Can gabapentin be addictive?
Gabapentin can lead to tolerance and, if suddenly stopped, withdrawal. The time course of withdrawal can be highly variable, starting between 12 hours and seven days after cessation, with the most common occurrence between 24 and 48 hours (Mersfelder TL and Nichols WH, Ann Pharmacother 2016;50(3):229–233). Withdrawal symptoms include anxiety, irritability, and restlessness (which are the most frequently reported), along with confusion, disorientation, diaphoresis, tremor, tachycardia, hypertension, and insomnia. In a minority of cases, akathisia, catatonia, and even seizures can occur (Mersfelder and Nichols, 2016).
There is growing evidence that gabapentin can be reinforcing for some patients, possibly leading to misuse. According to one systematic review, people reported that gabapentin produced feelings of euphoria, increased sociability, and reduction in withdrawal symptoms or cravings from other substances, producing a “liking” effect (Evoy KE et al, Drugs 2021;81(1):125–156). Patients with comorbid substance use disorders, particularly opioid use disorder (OUD), seem to be particularly at risk for misusing gabapentin.
Associations with opioid overdose deaths
An additional concern with gabapentin is its association with opioid overdose mortality, which has become increasingly apparent in recent years. The mechanism is unclear, though two hypotheses have been proposed to explain it: 1) gabapentin may further opioid-induced respiratory depression, and 2) opioids may increase gabapentin bioavailability by slowing gastric motility (Gomes T et al, PLoS Med 2017;14(10):e1002396). It is likely that both mechanisms play a role.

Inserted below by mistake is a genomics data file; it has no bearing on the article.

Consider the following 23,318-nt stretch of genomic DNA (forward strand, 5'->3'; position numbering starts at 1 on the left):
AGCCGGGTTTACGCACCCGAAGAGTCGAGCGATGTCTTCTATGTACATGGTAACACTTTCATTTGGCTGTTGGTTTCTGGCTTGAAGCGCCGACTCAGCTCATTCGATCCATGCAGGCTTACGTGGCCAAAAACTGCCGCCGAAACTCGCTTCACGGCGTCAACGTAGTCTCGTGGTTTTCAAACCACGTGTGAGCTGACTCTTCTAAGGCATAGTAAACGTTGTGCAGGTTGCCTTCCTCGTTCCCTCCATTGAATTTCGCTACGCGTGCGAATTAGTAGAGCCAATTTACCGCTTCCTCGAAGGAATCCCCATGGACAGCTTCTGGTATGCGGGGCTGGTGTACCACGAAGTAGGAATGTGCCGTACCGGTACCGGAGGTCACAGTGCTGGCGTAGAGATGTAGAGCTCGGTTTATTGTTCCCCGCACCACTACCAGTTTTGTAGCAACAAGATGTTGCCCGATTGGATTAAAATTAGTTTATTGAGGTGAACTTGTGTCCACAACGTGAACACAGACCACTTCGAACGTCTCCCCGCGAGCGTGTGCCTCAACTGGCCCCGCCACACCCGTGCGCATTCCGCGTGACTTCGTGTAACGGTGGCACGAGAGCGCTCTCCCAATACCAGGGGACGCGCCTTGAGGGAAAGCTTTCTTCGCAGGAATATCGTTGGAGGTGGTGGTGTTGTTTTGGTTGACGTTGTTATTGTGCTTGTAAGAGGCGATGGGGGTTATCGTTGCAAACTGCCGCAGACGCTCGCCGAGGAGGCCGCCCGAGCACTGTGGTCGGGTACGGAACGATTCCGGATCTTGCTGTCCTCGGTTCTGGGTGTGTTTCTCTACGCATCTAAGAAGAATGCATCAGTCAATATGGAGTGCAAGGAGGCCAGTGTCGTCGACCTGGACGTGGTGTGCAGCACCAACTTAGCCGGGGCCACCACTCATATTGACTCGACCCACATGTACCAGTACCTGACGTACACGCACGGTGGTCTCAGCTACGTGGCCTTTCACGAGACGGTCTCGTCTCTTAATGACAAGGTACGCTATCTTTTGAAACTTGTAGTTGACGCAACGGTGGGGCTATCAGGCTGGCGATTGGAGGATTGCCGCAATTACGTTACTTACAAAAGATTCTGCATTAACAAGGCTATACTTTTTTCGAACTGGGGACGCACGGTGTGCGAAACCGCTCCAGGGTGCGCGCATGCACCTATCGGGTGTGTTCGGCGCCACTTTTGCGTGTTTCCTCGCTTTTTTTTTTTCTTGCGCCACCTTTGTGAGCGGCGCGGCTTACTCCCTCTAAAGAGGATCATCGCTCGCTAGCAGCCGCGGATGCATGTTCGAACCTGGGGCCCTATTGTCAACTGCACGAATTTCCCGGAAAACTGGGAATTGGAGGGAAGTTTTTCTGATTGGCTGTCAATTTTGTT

The association has been established through several postmortem studies, with quite a bit of regional variability (Slavova S et al, Drug Alcohol Depend 2018;186:80–85). But it seems that gabapentin is being increasingly implicated in opioid overdose deaths all around the country (Mattson CL et al, MMWR Morb Mortal Wkly Rep 2022;71(19):664–666). Moreover, the association is not limited to illicit opioids; gabapentin prescribed alongside opioids has been found to increase odds of opioid-related deaths as well (OR=1.99 (95% CI 1.61–2.47, p<0.001); Gomes et al, 2017). This study also found a dose effect, with a nearly 60% increase in opioid-related mortality for doses ≥900 mg.
Summing it all up
Despite the risks when mixed with opioids, gabapentin still has its uses. There is evidence supporting its use in AUD, specifically in reduction of heavy drinking days, cravings, and management of withdrawal without benzodiazepines. Additionally, gabapentin can be used in the treatment of both generalized anxiety disorder and social anxiety disorder.
If you do choose to prescribe gabapentin, be sure that the patient has a good understanding of the risks and make an agreement beforehand about when the medication will be stopped. Carefully monitor the patient’s response and consider stopping if your patient starts taking more than prescribed, requests early refills, or reports having a euphoric response. When stopping, monitor for signs and symptoms of acute withdrawal for 24–48 hours, most commonly involving anxiety, irritability, and restlessness. If withdrawal does occur, you can taper the medication over a few weeks. Lastly, we recommend using caution when co-prescribing gabapentin with opioids or when there is a history of illicit opioid use, as this can lead to an increased risk of overdose and death.
Gabapentin prescribing has skyrocketed as its off-label uses have expanded. Though useful in some cases, namely AUD and anxiety disorders, it is not as harmless as once thought. Gabapentin has addictive potential and is associated with opioid overdose deaths, so use caution when prescribing to patients with a history of addiction, particularly to opioids. If prescribing gabapentin for a patient with OUD is unavoidable, have a thorough discussion of risks and benefits and make sure the patient has access to naloxone.